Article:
Forgiveness and Resentments

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Forgiveness: Letting go of grudges and bitterness

When someone you care about hurts you, you can hold on to anger, resentment and thoughts of revenge — or embrace forgiveness and move forward.

Nearly everyone has been hurt by the actions or words of another. Perhaps your mother criticized your parenting skills or your partner had an affair. These wounds can leave you with lasting feelings of anger, bitterness and even vengeance — but if you don't practice forgiveness, you may be the one who pays most dearly. By embracing forgiveness, you embrace peace, hope, gratitude and joy.

What is forgiveness?
Generally, forgiveness is a decision to let go of resentment and thoughts of revenge. The act that hurt or offended you may always remain a part of your life, but forgiveness can lessen its grip on you and help you focus on other, positive parts of your life. Forgiveness can even lead to feelings of understanding, empathy and compassion for the one who hurt you. Forgiveness doesn't mean that you deny the other person's responsibility for hurting you, and it doesn't minimize or justify the wrong. You can forgive the person without excusing the act. Forgiveness brings a kind of peace that helps you go on with life.

What are the benefits of forgiving someone?
Letting go of grudges and bitterness makes way for compassion, kindness and peace. Forgiveness can lead to: Healthier relationships
Greater spiritual and psychological well-being
Less stress and hostility
Lower blood pressure
Fewer symptoms of depression, anxiety and chronic pain
Lower risk of alcohol and substance abuse

Why is it so easy to hold a grudge?
When you're hurt by someone you love and trust, you may become angry, sad or confused. If you dwell on hurtful events or situations, grudges filled with resentment, vengeance and hostility may take root. If you allow negative feelings to crowd out positive feelings, you may find yourself swallowed up by your own bitterness or sense of injustice.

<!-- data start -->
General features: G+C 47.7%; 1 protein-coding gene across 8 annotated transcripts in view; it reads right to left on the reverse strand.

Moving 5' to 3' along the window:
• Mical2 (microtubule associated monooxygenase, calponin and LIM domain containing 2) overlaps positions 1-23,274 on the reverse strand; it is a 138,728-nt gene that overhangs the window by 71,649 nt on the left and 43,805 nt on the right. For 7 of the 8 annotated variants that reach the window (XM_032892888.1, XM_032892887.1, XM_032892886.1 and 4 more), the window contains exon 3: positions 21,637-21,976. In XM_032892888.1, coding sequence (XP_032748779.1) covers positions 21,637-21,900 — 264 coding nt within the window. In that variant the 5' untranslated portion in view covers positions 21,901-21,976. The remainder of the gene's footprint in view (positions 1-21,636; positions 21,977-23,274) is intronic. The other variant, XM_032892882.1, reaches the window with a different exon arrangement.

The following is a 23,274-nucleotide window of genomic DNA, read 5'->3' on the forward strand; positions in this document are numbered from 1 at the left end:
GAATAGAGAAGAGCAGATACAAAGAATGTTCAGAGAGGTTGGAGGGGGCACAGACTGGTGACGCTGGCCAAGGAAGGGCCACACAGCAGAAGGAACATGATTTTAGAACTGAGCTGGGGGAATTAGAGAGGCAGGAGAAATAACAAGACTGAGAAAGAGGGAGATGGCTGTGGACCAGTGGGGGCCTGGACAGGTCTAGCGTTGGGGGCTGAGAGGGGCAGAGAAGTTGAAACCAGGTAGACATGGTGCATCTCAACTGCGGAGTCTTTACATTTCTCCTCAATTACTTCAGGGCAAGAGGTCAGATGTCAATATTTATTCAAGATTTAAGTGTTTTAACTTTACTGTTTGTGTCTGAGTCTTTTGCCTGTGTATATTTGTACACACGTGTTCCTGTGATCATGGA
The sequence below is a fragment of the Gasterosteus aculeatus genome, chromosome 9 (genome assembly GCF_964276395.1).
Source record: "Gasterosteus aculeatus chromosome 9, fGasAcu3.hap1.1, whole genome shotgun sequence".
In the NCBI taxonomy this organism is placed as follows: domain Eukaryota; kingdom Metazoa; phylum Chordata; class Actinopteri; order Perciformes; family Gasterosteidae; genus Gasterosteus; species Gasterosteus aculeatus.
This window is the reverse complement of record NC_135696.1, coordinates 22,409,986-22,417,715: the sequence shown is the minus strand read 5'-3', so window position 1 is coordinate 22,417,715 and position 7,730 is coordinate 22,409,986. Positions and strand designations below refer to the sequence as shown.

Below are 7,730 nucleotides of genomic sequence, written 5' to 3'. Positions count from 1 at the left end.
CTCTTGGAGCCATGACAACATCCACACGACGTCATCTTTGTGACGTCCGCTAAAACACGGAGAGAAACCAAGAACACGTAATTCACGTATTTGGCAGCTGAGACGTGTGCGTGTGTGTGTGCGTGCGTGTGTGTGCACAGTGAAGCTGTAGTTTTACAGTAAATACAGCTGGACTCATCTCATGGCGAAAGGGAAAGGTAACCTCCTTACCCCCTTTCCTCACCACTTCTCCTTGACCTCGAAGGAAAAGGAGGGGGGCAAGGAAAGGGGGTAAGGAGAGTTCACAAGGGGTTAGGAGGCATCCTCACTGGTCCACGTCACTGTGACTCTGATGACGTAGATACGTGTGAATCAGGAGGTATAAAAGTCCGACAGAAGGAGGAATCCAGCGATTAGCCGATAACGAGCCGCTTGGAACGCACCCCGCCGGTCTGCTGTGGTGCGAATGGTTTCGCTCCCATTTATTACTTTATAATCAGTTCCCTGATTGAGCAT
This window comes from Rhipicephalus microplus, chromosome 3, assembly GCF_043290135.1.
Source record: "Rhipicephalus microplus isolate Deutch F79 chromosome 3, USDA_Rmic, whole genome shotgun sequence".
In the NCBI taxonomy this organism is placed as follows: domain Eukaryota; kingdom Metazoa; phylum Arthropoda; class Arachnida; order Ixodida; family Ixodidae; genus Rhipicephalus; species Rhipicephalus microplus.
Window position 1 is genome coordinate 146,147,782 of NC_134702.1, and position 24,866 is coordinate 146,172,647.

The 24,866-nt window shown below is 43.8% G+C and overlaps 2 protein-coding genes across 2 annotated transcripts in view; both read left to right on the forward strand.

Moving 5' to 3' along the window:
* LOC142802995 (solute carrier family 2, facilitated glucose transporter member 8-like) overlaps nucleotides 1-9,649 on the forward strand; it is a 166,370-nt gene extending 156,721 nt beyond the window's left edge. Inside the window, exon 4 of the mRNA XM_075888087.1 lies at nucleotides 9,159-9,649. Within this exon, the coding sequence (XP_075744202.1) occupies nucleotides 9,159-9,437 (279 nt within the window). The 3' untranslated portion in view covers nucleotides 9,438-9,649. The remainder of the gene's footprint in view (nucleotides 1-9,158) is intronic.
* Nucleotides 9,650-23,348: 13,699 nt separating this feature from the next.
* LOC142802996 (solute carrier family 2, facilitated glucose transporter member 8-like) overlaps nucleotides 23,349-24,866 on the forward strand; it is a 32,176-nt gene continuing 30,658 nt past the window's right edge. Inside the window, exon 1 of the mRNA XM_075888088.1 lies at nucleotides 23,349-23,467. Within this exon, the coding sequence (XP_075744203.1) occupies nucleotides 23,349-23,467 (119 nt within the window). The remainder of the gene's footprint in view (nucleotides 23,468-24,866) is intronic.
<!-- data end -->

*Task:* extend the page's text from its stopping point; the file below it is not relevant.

What are the effects of holding a grudge?
If you're unforgiving, you may pay the price repeatedly by bringing anger and bitterness into every relationship and new experience. Your life may become so wrapped up in the wrong that you can't enjoy the present. You may become depressed or anxious. You may feel that your life lacks meaning or purpose, or that you're at odds with your spiritual beliefs. You may lose valuable and enriching connectedness with others.

How do I reach a state of forgiveness?
Forgiveness is a commitment to a process of change. A way to begin is by recognizing the value of forgiveness and its importance in your life at a given time. Then reflect on the facts of the situation, how you've reacted, and how this combination has affected your life, health and well-being. When you're ready, actively choose to forgive the person who's offended you. Move away from your role as victim and release the control and power the offending person and situation have had in your life. As you let go of grudges, you'll no longer define your life by how you've been hurt. You may even find compassion and understanding.

Forgiveness: Letting go of grudges and bitterness
What happens if I can't forgive someone?
Forgiveness can be challenging. It may be particularly hard to forgive someone who doesn't admit wrong or doesn't speak of his or her sorrow. If you find yourself stuck, it may help to write in a journal, pray or use guided meditation. You may want to talk with a person you've found to be wise and compassionate, such as a spiritual leader, a mental health provider, or an unbiased family member or friend. You may also want to reflect on times you've hurt others and on those who've forgiven you. Keep in mind that forgiveness has the potential to increase your sense of integrity, peace and overall well-being.

Does forgiveness guarantee reconciliation?
If the hurtful event involved someone whose relationship you otherwise value,...
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